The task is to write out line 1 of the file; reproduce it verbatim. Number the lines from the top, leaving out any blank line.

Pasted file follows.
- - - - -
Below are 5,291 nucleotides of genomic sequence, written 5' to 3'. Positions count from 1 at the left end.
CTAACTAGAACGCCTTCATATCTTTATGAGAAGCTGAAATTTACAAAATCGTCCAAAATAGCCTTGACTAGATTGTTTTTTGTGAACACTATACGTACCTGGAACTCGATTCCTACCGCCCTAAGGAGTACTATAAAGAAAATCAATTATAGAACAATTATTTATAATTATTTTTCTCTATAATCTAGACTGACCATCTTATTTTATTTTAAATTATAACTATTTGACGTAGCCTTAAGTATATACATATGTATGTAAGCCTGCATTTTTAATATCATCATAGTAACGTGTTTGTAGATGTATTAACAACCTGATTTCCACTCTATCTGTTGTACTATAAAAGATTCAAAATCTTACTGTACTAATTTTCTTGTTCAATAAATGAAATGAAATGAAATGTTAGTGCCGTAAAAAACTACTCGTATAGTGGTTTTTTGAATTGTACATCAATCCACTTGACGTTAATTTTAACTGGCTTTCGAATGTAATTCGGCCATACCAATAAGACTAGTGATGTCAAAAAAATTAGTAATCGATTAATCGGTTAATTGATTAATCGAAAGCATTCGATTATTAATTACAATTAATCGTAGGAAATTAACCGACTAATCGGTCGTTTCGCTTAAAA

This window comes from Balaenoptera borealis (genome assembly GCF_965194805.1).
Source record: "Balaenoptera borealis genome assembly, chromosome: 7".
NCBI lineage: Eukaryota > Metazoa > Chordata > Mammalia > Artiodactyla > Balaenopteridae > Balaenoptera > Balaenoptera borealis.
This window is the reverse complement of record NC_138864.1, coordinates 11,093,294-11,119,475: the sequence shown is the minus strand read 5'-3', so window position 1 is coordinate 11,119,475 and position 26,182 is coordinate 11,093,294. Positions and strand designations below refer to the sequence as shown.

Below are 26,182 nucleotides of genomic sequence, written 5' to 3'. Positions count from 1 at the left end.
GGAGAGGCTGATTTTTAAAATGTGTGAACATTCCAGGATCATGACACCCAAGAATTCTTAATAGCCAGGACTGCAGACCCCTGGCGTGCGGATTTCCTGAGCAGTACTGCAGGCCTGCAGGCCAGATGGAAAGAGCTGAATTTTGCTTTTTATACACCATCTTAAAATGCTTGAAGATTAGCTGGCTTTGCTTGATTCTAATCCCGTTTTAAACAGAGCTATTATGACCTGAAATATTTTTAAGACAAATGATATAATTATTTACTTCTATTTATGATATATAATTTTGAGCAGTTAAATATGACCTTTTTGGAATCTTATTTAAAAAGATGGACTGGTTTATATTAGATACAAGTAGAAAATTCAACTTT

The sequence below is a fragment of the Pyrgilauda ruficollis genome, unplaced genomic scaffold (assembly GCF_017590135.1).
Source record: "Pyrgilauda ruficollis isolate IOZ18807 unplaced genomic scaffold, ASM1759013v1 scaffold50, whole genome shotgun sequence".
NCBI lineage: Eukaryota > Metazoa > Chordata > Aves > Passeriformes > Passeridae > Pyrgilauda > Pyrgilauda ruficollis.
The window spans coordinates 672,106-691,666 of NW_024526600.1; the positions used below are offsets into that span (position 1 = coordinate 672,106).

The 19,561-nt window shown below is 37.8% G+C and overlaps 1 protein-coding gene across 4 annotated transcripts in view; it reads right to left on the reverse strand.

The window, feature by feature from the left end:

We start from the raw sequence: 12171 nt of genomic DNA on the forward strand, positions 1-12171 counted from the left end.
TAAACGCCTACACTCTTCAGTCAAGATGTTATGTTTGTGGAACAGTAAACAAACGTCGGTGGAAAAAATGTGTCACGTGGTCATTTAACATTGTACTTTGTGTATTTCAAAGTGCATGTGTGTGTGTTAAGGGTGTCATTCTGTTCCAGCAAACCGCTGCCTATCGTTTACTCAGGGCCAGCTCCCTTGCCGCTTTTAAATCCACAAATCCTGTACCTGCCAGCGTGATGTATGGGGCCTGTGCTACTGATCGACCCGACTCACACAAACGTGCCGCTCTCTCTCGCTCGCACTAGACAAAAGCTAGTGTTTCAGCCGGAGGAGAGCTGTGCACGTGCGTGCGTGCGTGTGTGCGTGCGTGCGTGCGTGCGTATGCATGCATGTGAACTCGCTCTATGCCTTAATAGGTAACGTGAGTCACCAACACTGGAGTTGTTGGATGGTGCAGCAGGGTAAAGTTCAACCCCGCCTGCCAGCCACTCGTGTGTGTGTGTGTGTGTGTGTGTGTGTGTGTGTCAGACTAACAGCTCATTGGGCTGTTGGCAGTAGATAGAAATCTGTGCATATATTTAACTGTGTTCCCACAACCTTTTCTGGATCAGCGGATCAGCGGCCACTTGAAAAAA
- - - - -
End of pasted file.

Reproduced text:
Below are 5,291 nucleotides of genomic sequence, written 5' to 3'. Positions count from 1 at the left end.